Osternig, L. R., James, C. R., & Bercades, D. (1999). Effects of movement speed and joint position on knee flexor torque in healthy and post-surgical subjects. European Journal of Applied Physiology and Occupational Physiology, 80(2), 100-6.
Osternig LR, James CR, Bercades D. Effects of Movement Speed and Joint Position On Knee Flexor Torque in Healthy and Post-surgical Subjects. Eur J Appl Physiol Occup Physiol. 1999;80(2):100-6. PubMed PMID: 10408319.
* Article titles in AMA citation format should be in sentence-case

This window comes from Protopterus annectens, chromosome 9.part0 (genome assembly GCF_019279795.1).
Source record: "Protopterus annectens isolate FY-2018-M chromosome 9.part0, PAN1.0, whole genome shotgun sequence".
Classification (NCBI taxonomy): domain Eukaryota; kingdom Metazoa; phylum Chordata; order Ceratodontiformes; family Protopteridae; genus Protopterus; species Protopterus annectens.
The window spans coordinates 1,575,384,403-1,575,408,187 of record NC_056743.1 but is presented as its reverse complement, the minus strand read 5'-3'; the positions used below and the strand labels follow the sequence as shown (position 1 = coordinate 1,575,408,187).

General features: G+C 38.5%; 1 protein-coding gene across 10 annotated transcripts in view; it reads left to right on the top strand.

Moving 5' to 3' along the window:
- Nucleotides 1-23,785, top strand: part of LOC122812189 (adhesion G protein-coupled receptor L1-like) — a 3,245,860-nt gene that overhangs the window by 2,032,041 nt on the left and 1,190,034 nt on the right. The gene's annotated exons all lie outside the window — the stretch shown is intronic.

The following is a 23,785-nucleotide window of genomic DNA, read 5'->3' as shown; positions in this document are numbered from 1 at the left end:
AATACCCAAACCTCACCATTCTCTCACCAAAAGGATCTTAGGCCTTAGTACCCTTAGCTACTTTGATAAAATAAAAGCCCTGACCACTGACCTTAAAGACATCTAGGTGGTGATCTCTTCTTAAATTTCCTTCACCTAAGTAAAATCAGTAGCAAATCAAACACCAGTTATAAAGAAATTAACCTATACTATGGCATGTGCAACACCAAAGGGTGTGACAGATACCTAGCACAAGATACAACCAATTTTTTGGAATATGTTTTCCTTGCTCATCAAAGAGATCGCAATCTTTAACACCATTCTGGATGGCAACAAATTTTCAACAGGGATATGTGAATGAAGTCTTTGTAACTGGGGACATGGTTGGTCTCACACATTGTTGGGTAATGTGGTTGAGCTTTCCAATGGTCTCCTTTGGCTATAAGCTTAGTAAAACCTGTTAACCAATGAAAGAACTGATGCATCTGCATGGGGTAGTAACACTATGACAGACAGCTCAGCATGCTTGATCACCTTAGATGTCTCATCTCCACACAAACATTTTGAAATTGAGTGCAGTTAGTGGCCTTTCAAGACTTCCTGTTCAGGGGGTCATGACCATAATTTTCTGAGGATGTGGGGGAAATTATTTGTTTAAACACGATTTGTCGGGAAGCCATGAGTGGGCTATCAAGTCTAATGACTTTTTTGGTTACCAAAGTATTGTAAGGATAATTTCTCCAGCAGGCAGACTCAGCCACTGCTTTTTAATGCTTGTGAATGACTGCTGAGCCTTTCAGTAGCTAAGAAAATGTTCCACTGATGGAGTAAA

TY - JOUR T1 - Effects of movement speed and joint position on knee flexor torque in healthy and post-surgical subjects. AU - Osternig,L R, AU - James,C R, AU - Bercades,D, PY - 1999/7/17/pubmed PY - 1999/7/17/medline PY - 1999/7/17/entrez SP - 100 EP - 6 JF - European journal of applied physiology and occupational physiology JO - Eur J Appl Physiol Occup Physiol VL - 80 IS - 2 N2 - Coactivation of knee flexors during knee extension assists in joint stability by exerting an opposing torque to the anterior tibial displacement induced by the quadriceps. This opposing torque is believed to be generated by eccentric muscle actions that stiffen the knee, thereby attenuating strain to joint ligaments, particularly the anterior cruciate ligament (ACL). However, as the lengths of knee muscles vary with changes in joint position, the magnitude of flexor/extensor muscle force coupling may likewise vary, possibly affecting the capacity for active knee stabilization. The purpose of this study was to assess the effect of changes in movement speed and joint position on eccentric/concentric muscle action relationships in the knees of uninjured (UNI) and post-ACL-surgery (INJ) subjects (n = 14). All subjects were tested for maximum eccentric and concentric torque of the contralateral knee flexors and extensor muscles at four isokinetic speeds (15 degrees-60 degrees x s(-1)) and four joint position intervals (20 degrees-60 degrees of knee flexion). Eccentric flexor torque was normalized to the percentage of concentric flexor torque generated at each joint position interval for each speed tested (flexor E-C ratio). In order to estimate the capacity of the knee flexors to resist active knee extension, the eccentric-flexor/concentric-extensor ratios were also computed for each joint position interval and speed (flexor/extensor E-C ratio). The results revealed that eccentric torque surpassed concentric torque by 3%-144% across movement speeds and joint position intervals. The magnitude of the flexor E-C ratio and flexor/extensor E-C increased significantly with speed in both groups of subjects (P < 0.05) and tended to rise with muscle length as the knee was extended; peak values were generated at the most extended joint position (20 degrees-30 degrees). Although torque development patterns were symmetrical between the contralateral limbs in both groups, between-group comparisons revealed significantly higher flexor/extensor E-C ratios for the INJ group compared to the UNI group (P < 0.05), particularly at the fastest speed tested (60 degrees x s(-1)). The results indicate that joint position and movement speed influence the eccentric/concentric relationships of knee flexors and extensors. The INJ subjects appeared to accommodate to surgery by developing the eccentric function of their ACL and normal knee flexors, particularly at higher speeds and at more extended knee joint positions. This may assist in the dynamic stabilization of the knee at positions where ACL grafts have been reported to be most vulnerable to strain. SN - 0301-5548 UR - https://www.unboundmedicine.com/medline/citation/10408319/Effects_of_movement_speed_and_joint_position_on_knee_flexor_torque_in_healthy_and_post_surgical_subjects_ DB - PRIME DP - Unbound Medicine ER -